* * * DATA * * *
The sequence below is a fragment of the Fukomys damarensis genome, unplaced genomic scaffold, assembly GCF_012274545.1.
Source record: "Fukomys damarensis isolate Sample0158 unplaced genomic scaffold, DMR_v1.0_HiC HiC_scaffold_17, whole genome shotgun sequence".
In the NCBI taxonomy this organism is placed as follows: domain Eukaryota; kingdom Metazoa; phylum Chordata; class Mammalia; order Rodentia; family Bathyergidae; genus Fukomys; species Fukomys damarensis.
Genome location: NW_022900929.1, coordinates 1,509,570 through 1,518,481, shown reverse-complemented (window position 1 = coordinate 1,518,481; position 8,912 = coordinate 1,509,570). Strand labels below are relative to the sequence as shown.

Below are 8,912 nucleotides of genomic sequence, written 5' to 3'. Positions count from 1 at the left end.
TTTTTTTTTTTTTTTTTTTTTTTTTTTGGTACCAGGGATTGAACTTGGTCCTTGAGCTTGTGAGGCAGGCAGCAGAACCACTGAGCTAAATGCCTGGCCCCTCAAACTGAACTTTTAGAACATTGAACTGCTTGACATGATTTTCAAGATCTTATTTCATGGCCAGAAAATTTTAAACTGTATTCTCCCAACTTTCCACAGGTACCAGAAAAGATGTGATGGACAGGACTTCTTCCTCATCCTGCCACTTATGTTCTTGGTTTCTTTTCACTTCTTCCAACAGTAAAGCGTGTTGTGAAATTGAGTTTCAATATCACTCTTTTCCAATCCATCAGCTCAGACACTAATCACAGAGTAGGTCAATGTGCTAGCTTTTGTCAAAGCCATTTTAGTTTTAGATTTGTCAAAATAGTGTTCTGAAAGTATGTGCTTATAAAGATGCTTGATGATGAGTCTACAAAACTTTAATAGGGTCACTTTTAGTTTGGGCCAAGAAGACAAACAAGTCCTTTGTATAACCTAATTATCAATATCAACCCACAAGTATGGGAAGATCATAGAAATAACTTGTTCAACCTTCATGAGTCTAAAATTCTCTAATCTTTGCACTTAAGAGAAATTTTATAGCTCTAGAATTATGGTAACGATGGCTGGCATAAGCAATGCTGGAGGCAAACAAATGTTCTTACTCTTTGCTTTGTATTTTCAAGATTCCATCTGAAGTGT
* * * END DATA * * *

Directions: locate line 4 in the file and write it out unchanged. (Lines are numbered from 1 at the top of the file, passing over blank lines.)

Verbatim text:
Genome location: NW_022900929.1, coordinates 1,509,570 through 1,518,481, shown reverse-complemented (window position 1 = coordinate 1,518,481; position 8,912 = coordinate 1,509,570). Strand labels below are relative to the sequence as shown.